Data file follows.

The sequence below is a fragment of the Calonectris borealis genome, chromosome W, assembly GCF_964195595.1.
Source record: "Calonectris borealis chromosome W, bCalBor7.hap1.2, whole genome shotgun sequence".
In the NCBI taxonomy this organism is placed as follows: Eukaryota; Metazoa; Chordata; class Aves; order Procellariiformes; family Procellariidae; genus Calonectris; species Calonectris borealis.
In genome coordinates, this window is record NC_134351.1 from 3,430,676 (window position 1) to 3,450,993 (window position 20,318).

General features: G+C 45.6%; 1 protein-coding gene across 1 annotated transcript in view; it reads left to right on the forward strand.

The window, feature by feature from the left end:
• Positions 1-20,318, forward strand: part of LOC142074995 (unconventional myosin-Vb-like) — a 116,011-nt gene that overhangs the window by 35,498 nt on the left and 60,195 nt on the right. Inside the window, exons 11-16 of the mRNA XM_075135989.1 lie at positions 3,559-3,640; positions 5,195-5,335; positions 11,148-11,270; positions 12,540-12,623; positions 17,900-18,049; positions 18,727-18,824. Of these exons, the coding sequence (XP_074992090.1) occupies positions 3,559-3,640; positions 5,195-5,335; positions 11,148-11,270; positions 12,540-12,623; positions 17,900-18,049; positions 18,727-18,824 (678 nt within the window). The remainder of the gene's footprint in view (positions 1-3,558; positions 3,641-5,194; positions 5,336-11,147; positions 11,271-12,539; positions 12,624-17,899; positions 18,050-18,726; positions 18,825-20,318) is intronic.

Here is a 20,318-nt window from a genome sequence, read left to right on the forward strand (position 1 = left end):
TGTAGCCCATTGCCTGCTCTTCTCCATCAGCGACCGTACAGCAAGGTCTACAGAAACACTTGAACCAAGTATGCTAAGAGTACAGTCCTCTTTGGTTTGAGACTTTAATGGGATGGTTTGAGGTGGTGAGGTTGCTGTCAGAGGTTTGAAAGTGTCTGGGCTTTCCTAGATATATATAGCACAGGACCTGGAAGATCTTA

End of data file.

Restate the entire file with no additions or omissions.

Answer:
The sequence below is a fragment of the Calonectris borealis genome, chromosome W, assembly GCF_964195595.1.
Source record: "Calonectris borealis chromosome W, bCalBor7.hap1.2, whole genome shotgun sequence".
In the NCBI taxonomy this organism is placed as follows: Eukaryota; Metazoa; Chordata; class Aves; order Procellariiformes; family Procellariidae; genus Calonectris; species Calonectris borealis.
In genome coordinates, this window is record NC_134351.1 from 3,430,676 (window position 1) to 3,450,993 (window position 20,318).

General features: G+C 45.6%; 1 protein-coding gene across 1 annotated transcript in view; it reads left to right on the forward strand.

The window, feature by feature from the left end:
• Positions 1-20,318, forward strand: part of LOC142074995 (unconventional myosin-Vb-like) — a 116,011-nt gene that overhangs the window by 35,498 nt on the left and 60,195 nt on the right. Inside the window, exons 11-16 of the mRNA XM_075135989.1 lie at positions 3,559-3,640; positions 5,195-5,335; positions 11,148-11,270; positions 12,540-12,623; positions 17,900-18,049; positions 18,727-18,824. Of these exons, the coding sequence (XP_074992090.1) occupies positions 3,559-3,640; positions 5,195-5,335; positions 11,148-11,270; positions 12,540-12,623; positions 17,900-18,049; positions 18,727-18,824 (678 nt within the window). The remainder of the gene's footprint in view (positions 1-3,558; positions 3,641-5,194; positions 5,336-11,147; positions 11,271-12,539; positions 12,624-17,899; positions 18,050-18,726; positions 18,825-20,318) is intronic.

Here is a 20,318-nt window from a genome sequence, read left to right on the forward strand (position 1 = left end):
TGTAGCCCATTGCCTGCTCTTCTCCATCAGCGACCGTACAGCAAGGTCTACAGAAACACTTGAACCAAGTATGCTAAGAGTACAGTCCTCTTTGGTTTGAGACTTTAATGGGATGGTTTGAGGTGGTGAGGTTGCTGTCAGAGGTTTGAAAGTGTCTGGGCTTTCCTAGATATATATAGCACAGGACCTGGAAGATCTTA